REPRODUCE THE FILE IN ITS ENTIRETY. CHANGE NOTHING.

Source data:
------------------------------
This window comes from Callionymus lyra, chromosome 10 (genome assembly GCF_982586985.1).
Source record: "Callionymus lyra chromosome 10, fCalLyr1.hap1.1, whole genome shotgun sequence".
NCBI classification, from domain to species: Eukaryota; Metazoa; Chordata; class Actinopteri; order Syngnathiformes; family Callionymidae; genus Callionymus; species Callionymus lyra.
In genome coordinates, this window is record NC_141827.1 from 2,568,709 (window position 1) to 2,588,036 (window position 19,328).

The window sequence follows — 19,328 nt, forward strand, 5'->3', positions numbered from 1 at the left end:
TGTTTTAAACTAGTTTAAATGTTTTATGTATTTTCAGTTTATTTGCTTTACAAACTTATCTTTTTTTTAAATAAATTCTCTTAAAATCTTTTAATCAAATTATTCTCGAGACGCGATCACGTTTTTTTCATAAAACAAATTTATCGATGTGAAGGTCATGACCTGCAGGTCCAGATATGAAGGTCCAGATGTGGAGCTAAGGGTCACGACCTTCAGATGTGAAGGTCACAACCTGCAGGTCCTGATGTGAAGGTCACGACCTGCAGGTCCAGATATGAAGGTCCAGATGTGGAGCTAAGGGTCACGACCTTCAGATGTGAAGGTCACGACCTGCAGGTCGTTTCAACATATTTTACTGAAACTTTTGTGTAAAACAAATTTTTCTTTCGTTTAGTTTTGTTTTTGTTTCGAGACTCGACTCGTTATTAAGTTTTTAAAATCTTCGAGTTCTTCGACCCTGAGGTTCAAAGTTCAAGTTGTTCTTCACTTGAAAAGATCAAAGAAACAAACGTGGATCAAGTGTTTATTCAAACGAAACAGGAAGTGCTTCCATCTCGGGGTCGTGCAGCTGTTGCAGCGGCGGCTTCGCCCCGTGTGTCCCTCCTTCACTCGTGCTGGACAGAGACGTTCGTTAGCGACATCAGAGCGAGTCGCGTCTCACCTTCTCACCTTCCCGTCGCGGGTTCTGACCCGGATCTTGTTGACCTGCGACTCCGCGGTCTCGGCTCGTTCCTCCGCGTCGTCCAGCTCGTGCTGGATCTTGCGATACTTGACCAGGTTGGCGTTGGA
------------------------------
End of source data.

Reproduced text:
This window comes from Callionymus lyra, chromosome 10 (genome assembly GCF_982586985.1).
Source record: "Callionymus lyra chromosome 10, fCalLyr1.hap1.1, whole genome shotgun sequence".
NCBI classification, from domain to species: Eukaryota; Metazoa; Chordata; class Actinopteri; order Syngnathiformes; family Callionymidae; genus Callionymus; species Callionymus lyra.
In genome coordinates, this window is record NC_141827.1 from 2,568,709 (window position 1) to 2,588,036 (window position 19,328).

The window sequence follows — 19,328 nt, forward strand, 5'->3', positions numbered from 1 at the left end:
TGTTTTAAACTAGTTTAAATGTTTTATGTATTTTCAGTTTATTTGCTTTACAAACTTATCTTTTTTTTAAATAAATTCTCTTAAAATCTTTTAATCAAATTATTCTCGAGACGCGATCACGTTTTTTTCATAAAACAAATTTATCGATGTGAAGGTCATGACCTGCAGGTCCAGATATGAAGGTCCAGATGTGGAGCTAAGGGTCACGACCTTCAGATGTGAAGGTCACAACCTGCAGGTCCTGATGTGAAGGTCACGACCTGCAGGTCCAGATATGAAGGTCCAGATGTGGAGCTAAGGGTCACGACCTTCAGATGTGAAGGTCACGACCTGCAGGTCGTTTCAACATATTTTACTGAAACTTTTGTGTAAAACAAATTTTTCTTTCGTTTAGTTTTGTTTTTGTTTCGAGACTCGACTCGTTATTAAGTTTTTAAAATCTTCGAGTTCTTCGACCCTGAGGTTCAAAGTTCAAGTTGTTCTTCACTTGAAAAGATCAAAGAAACAAACGTGGATCAAGTGTTTATTCAAACGAAACAGGAAGTGCTTCCATCTCGGGGTCGTGCAGCTGTTGCAGCGGCGGCTTCGCCCCGTGTGTCCCTCCTTCACTCGTGCTGGACAGAGACGTTCGTTAGCGACATCAGAGCGAGTCGCGTCTCACCTTCTCACCTTCCCGTCGCGGGTTCTGACCCGGATCTTGTTGACCTGCGACTCCGCGGTCTCGGCTCGTTCCTCCGCGTCGTCCAGCTCGTGCTGGATCTTGCGATACTTGACCAGGTTGGCGTTGGA